When I was single, I lived in an apartment across the street from a park. The park was built several years after I moved into the apartment, and I liked it because it was shorter and more pleasant to walk through it to get to the YMCA and the library. There’s no traffic in the park, only sidewalks surrounding a fountain, playground, and other attractions. It’s always well maintained, even in winter.
Now that I’m married, I live in a different part of town. I don’t have many opportunities to walk through the park anymore, and I miss it. I wrote a poem about it which has just been published in Serendipity Poets of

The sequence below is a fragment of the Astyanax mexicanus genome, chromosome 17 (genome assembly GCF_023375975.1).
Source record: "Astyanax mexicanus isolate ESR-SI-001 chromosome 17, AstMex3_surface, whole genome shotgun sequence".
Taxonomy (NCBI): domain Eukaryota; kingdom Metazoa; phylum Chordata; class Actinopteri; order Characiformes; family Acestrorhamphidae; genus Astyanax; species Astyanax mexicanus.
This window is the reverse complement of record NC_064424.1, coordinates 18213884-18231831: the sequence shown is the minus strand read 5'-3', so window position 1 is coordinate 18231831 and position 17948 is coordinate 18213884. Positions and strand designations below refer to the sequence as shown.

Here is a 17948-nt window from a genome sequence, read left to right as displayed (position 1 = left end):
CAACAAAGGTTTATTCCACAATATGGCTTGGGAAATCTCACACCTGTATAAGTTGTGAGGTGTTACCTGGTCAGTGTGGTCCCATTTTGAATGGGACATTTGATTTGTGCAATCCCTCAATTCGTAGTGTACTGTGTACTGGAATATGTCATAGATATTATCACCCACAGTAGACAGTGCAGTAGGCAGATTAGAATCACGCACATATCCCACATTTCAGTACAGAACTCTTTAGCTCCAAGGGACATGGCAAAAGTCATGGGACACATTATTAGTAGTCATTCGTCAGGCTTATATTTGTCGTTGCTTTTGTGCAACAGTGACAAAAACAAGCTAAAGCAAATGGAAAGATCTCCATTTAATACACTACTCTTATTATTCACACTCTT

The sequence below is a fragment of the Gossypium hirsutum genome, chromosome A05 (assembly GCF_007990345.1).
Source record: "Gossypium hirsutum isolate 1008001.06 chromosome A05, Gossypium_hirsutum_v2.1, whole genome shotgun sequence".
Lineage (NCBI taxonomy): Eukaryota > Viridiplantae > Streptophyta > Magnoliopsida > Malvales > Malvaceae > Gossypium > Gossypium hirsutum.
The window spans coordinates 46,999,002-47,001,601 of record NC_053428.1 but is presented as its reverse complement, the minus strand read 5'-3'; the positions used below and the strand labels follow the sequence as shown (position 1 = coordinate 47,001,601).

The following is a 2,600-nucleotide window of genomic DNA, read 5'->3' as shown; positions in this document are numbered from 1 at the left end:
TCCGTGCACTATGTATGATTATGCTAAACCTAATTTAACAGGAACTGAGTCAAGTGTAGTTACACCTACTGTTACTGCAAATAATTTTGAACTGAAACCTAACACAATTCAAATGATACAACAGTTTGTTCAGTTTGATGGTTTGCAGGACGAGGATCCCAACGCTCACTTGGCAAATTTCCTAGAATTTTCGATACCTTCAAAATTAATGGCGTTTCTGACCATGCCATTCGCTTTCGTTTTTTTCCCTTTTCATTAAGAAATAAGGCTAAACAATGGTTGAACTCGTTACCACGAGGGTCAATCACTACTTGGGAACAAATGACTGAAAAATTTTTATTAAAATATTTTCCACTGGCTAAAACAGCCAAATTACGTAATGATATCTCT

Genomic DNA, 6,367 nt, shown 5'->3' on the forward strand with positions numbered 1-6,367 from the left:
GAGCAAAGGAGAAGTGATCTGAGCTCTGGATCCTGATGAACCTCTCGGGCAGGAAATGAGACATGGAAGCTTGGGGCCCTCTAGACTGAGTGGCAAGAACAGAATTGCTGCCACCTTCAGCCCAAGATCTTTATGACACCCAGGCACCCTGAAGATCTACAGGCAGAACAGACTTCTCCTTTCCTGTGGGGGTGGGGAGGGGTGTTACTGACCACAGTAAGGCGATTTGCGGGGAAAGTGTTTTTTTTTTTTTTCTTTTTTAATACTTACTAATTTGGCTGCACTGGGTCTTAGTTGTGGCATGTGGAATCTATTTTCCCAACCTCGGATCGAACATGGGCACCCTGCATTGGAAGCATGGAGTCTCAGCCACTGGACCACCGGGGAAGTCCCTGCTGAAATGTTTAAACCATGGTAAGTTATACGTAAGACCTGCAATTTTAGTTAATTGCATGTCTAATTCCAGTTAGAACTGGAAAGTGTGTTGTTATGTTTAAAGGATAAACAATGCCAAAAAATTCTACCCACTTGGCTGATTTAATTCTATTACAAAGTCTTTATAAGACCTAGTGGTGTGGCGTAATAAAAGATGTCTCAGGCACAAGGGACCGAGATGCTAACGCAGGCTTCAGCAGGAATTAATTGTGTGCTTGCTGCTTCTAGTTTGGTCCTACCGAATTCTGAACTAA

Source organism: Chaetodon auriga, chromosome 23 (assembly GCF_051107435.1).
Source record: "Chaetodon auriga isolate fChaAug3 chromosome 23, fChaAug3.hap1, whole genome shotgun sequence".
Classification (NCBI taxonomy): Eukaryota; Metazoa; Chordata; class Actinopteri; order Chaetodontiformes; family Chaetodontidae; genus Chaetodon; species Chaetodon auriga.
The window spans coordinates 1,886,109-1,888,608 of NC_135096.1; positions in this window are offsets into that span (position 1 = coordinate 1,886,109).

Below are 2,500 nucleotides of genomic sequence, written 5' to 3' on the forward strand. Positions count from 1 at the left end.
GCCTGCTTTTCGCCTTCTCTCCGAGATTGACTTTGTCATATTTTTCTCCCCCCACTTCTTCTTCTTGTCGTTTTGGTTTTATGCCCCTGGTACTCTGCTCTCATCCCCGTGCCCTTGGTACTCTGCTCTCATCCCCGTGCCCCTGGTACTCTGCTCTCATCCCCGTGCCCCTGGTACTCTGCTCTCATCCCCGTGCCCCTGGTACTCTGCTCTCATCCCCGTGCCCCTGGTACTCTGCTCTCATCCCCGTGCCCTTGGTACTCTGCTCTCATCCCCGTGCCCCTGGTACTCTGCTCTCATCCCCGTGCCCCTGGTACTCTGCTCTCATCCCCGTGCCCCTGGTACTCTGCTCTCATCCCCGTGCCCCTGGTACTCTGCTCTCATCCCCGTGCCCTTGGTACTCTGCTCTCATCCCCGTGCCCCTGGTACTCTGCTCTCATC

Journal 2010. I’ll paste it below. Cheyenne
I walk along the smooth sidewalk.
My long white cane rolls from side to side in front of me.
There are no cars
but lush, green lawns, benches,
trees in the first stages of growth.
The scent of newly mown grass permeates the air.
I hear the cries of children, as they swing, slide, play in the fountain.
Its gurgle, inviting on a hot day,
provides a sense of peace.
I’d rather walk here than through the city streets.
Abbie Johnson Taylor
Author of We Shall Overcome